July 25, 2008
by Alan Copps
A GOOD BIOGRAPHY frequently casts as much light on the times its
subject lived through as it does on the person. When the subject is
such an elusive personality and assiduous maker of his own myth as
Michael X, and his times include desperate days in the Fifties and
extremes of hedonism in the Swinging Sixties, the result is an
absorbing book that adds up to rather more than one life.
Michael de Freitas, Michael X or Michael Abdul Malik changed his name
to suit his ambitions, which for a poor Trinidadian immigrant of the
"Windrush generation" were astonishingly varied.
On one hand this is the biography of a small-time crook, conman,
pimp, drug dealer and finally executed murderer. On the other it's
the story of a man who seized his opportunity to give black Britons a
voice when they needed one after the Notting Hill riots of 1958. As
such he has a serious claim to have founded the race relations
"industry" in this country.
That he later became the leader of a sinister Black Power cult yet
could still command the support of John and Yoko and other
celebrities even while on death row back in Trinidad illustrates his
alarming and ultimately toxic mixture of charm and force. Along the
way he was absolutely up to his neck in any number of crazy Sixties
ventures from music and gambling clubs to poetry festivals, radical
publishing and even the Profumo scandal.
He crossed paths with just about everyone: Alan Ginsberg, John and
Yoko, Pink Floyd, Muhammad Ali, Leonard Cohen, William S. Burroughs
and the infamous call girls Christine Keeler and Mandy Rice Davies,
who were at the heart of the Profumo affair. Both had been mistresses
of the notorious Notting Hill landlord Peter Rachman, for whom
Michael had worked as a rent collector and who appears to have been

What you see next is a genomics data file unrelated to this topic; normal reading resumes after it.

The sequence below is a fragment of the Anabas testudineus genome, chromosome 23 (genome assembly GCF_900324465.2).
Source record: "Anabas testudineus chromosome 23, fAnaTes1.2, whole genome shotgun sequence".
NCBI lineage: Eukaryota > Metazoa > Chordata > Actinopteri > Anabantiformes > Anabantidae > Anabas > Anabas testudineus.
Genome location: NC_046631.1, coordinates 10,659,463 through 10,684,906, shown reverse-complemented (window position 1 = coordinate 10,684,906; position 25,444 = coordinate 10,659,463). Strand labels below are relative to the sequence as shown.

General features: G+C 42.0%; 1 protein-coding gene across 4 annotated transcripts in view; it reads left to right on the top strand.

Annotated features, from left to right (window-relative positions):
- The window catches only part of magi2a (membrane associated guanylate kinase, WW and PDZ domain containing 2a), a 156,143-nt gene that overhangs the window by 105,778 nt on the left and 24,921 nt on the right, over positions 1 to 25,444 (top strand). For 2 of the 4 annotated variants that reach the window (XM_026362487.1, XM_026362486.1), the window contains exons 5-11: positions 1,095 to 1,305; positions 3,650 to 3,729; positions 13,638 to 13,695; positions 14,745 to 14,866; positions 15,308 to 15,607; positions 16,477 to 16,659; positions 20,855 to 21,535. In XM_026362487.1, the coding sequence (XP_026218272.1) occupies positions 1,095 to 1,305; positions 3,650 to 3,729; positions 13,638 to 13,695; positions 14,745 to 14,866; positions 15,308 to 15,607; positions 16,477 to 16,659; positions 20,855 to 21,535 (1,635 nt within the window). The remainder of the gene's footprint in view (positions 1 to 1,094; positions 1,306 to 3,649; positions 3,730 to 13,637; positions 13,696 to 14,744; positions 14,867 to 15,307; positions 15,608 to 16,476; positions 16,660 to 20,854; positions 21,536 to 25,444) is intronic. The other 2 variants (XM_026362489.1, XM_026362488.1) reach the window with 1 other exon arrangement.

something of a mentor when it came to getting others to do one's own
The man himself may have been almost forgotten until the recent movie
The Bank Job credited him with a part in a crime that, surprisingly,
gets no mention here, and he could easily be dismissed as just a
chancer. But in revisiting his story, the author examines several
issues that are still with us in different ways: the relationship
between immigration and crime; the legacy of colonialism; the
political exploitation of the "race card" and the rise and fall (or
at least dissipation) of the Sixties social revolution.
In striving to capture the essence of this complex character and to
debunk his self-serving autobiography (From Michael de Freitas to
Michael X by Michael Abdul Malik, published in 1968), John Williams
draws coincidentally a more compelling picture of London in the
Sixties than many of the eulogisers who have concentrated solely on
pop music, sex and fashion.
What emerges in between the drugs, sex and radical politics is a
portrait of a society that was socially mobile to a greater degree
than today's. In his progression from the ghetto to community
leadership and back to death row Michael appears to have vaulted
class barriers with an ease that would be difficult to emulate today.
There's no doubt that he was a brilliant networker long before the
word was coined.
There are excellent descriptions here of street demos and wild
parties that have the authentic note of the times, and even of the
Commonwealth Arts Festival in Cardiff in 1965 that appears to have
been a doped-up mixture of the two.
But when it comes to establishing the hard facts of Michael's later
years as a sickeningly self-indulgent cult leader, Williams runs up
against that old saw about the Sixties: "If you can remember it you
weren't really there." He is diligent and often relishes his
interviews with surviving relatives, friends and radicals, but sadly
their recollections sometimes fail at crucial moments.
Michael X: A Life in Black & White by John Williams
Century, £11.99; 304pp